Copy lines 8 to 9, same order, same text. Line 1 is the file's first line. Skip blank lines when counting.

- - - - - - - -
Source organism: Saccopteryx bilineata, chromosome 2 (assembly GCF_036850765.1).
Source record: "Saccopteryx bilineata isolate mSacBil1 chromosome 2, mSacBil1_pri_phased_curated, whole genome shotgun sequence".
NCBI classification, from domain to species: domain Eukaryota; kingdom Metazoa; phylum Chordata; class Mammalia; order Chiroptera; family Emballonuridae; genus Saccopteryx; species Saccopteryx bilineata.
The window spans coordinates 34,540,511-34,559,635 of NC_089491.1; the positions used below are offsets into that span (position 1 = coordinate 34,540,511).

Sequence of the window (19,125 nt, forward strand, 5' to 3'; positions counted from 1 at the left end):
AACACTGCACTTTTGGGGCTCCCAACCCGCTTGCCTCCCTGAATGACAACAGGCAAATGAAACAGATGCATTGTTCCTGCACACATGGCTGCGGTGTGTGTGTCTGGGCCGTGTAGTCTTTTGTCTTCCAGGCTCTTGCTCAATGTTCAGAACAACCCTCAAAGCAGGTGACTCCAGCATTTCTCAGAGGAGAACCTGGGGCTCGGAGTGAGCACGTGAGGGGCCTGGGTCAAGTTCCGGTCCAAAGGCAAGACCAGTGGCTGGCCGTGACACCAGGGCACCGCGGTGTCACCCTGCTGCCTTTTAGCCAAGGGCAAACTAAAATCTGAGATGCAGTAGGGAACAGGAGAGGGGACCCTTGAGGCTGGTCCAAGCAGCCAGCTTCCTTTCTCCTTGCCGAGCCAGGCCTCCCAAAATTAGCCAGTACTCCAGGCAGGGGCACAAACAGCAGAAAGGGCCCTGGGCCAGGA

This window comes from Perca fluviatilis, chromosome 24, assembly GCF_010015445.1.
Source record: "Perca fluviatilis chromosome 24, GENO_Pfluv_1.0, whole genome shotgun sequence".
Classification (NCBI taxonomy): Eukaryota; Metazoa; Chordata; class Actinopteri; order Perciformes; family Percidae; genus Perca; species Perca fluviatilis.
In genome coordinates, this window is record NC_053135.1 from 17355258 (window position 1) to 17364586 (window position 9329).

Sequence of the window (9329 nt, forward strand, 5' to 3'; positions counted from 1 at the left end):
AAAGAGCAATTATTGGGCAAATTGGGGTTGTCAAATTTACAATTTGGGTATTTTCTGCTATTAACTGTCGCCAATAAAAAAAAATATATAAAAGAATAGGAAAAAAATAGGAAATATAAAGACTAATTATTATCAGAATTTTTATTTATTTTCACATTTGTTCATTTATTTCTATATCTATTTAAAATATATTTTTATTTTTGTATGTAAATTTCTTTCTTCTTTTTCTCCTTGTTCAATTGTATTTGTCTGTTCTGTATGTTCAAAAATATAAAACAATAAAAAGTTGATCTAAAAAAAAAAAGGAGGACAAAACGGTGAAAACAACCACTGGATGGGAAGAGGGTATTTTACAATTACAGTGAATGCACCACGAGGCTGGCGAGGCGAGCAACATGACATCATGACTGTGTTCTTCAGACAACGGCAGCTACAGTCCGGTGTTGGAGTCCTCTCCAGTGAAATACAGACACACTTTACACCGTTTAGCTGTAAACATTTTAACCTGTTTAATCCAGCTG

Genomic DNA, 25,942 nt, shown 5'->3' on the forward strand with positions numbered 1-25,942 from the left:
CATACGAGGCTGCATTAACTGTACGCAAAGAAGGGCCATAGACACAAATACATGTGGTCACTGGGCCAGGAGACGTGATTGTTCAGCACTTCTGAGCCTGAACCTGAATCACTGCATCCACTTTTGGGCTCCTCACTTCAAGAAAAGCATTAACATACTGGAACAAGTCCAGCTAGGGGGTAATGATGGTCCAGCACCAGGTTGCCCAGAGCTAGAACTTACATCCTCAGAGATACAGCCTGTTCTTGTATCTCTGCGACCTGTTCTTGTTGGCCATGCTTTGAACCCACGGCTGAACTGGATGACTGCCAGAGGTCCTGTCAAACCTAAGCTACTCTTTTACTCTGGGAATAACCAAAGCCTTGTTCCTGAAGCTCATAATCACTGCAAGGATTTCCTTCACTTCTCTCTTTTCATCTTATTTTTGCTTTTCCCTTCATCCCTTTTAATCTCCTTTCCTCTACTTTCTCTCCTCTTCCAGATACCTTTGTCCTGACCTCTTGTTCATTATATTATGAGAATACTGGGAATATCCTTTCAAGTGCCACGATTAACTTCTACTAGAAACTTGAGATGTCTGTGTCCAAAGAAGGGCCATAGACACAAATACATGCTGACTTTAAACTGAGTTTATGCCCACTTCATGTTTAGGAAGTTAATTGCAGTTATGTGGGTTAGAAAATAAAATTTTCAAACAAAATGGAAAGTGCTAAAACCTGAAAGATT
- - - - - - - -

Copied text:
Source record: "Perca fluviatilis chromosome 24, GENO_Pfluv_1.0, whole genome shotgun sequence".
Classification (NCBI taxonomy): Eukaryota; Metazoa; Chordata; class Actinopteri; order Perciformes; family Percidae; genus Perca; species Perca fluviatilis.